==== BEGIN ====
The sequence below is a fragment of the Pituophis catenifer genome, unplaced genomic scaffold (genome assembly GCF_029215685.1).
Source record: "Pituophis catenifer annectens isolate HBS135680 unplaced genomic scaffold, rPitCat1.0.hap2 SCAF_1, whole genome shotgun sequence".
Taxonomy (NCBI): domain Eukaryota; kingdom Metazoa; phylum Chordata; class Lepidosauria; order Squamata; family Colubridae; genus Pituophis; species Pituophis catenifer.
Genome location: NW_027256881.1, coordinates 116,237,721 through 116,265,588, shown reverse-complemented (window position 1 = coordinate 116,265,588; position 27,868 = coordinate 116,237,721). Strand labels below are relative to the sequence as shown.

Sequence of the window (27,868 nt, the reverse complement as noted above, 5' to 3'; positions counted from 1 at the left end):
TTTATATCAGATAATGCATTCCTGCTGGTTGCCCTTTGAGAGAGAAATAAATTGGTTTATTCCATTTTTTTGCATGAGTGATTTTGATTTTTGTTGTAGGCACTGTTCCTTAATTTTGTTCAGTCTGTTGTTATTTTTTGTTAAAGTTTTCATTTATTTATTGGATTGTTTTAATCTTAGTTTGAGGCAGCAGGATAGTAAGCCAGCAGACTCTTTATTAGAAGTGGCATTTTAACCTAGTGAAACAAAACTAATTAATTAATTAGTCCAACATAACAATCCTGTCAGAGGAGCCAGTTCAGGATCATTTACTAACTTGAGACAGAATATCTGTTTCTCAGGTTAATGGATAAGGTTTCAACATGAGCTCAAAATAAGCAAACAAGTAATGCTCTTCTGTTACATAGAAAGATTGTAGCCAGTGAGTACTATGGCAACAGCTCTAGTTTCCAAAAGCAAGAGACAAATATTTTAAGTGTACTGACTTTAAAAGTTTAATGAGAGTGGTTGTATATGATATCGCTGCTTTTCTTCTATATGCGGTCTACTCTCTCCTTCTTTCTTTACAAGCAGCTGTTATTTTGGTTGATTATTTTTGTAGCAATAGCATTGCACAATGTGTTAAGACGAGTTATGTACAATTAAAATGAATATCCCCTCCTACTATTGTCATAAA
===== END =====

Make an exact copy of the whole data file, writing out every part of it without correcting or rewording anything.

The sequence below is a fragment of the Pituophis catenifer genome, unplaced genomic scaffold (genome assembly GCF_029215685.1).
Source record: "Pituophis catenifer annectens isolate HBS135680 unplaced genomic scaffold, rPitCat1.0.hap2 SCAF_1, whole genome shotgun sequence".
Taxonomy (NCBI): domain Eukaryota; kingdom Metazoa; phylum Chordata; class Lepidosauria; order Squamata; family Colubridae; genus Pituophis; species Pituophis catenifer.
Genome location: NW_027256881.1, coordinates 116,237,721 through 116,265,588, shown reverse-complemented (window position 1 = coordinate 116,265,588; position 27,868 = coordinate 116,237,721). Strand labels below are relative to the sequence as shown.

Sequence of the window (27,868 nt, the reverse complement as noted above, 5' to 3'; positions counted from 1 at the left end):
TTTATATCAGATAATGCATTCCTGCTGGTTGCCCTTTGAGAGAGAAATAAATTGGTTTATTCCATTTTTTTGCATGAGTGATTTTGATTTTTGTTGTAGGCACTGTTCCTTAATTTTGTTCAGTCTGTTGTTATTTTTTGTTAAAGTTTTCATTTATTTATTGGATTGTTTTAATCTTAGTTTGAGGCAGCAGGATAGTAAGCCAGCAGACTCTTTATTAGAAGTGGCATTTTAACCTAGTGAAACAAAACTAATTAATTAATTAGTCCAACATAACAATCCTGTCAGAGGAGCCAGTTCAGGATCATTTACTAACTTGAGACAGAATATCTGTTTCTCAGGTTAATGGATAAGGTTTCAACATGAGCTCAAAATAAGCAAACAAGTAATGCTCTTCTGTTACATAGAAAGATTGTAGCCAGTGAGTACTATGGCAACAGCTCTAGTTTCCAAAAGCAAGAGACAAATATTTTAAGTGTACTGACTTTAAAAGTTTAATGAGAGTGGTTGTATATGATATCGCTGCTTTTCTTCTATATGCGGTCTACTCTCTCCTTCTTTCTTTACAAGCAGCTGTTATTTTGGTTGATTATTTTTGTAGCAATAGCATTGCACAATGTGTTAAGACGAGTTATGTACAATTAAAATGAATATCCCCTCCTACTATTGTCATAAA